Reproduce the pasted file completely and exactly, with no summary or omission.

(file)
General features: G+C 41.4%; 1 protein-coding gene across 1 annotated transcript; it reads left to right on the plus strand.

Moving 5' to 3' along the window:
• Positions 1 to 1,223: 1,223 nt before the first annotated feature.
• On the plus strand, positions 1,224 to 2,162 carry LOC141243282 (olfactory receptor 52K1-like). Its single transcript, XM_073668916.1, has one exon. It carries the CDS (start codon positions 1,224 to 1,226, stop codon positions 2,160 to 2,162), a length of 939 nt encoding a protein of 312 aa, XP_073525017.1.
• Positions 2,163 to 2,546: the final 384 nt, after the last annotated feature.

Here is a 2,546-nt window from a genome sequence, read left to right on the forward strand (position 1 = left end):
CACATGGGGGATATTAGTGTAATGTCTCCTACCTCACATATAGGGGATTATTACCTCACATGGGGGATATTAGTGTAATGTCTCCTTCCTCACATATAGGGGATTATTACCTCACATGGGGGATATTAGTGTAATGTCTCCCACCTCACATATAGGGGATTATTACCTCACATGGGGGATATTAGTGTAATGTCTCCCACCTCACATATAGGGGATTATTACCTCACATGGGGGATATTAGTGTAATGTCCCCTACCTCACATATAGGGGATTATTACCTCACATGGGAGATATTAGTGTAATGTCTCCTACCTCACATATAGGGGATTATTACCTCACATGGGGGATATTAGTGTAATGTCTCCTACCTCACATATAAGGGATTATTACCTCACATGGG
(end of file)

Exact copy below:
General features: G+C 41.4%; 1 protein-coding gene across 1 annotated transcript; it reads left to right on the plus strand.

Moving 5' to 3' along the window:
• Positions 1 to 1,223: 1,223 nt before the first annotated feature.
• On the plus strand, positions 1,224 to 2,162 carry LOC141243282 (olfactory receptor 52K1-like). Its single transcript, XM_073668916.1, has one exon. It carries the CDS (start codon positions 1,224 to 1,226, stop codon positions 2,160 to 2,162), a length of 939 nt encoding a protein of 312 aa, XP_073525017.1.
• Positions 2,163 to 2,546: the final 384 nt, after the last annotated feature.

Here is a 2,546-nt window from a genome sequence, read left to right on the forward strand (position 1 = left end):
CACATGGGGGATATTAGTGTAATGTCTCCTACCTCACATATAGGGGATTATTACCTCACATGGGGGATATTAGTGTAATGTCTCCTTCCTCACATATAGGGGATTATTACCTCACATGGGGGATATTAGTGTAATGTCTCCCACCTCACATATAGGGGATTATTACCTCACATGGGGGATATTAGTGTAATGTCTCCCACCTCACATATAGGGGATTATTACCTCACATGGGGGATATTAGTGTAATGTCCCCTACCTCACATATAGGGGATTATTACCTCACATGGGAGATATTAGTGTAATGTCTCCTACCTCACATATAGGGGATTATTACCTCACATGGGGGATATTAGTGTAATGTCTCCTACCTCACATATAAGGGATTATTACCTCACATGGG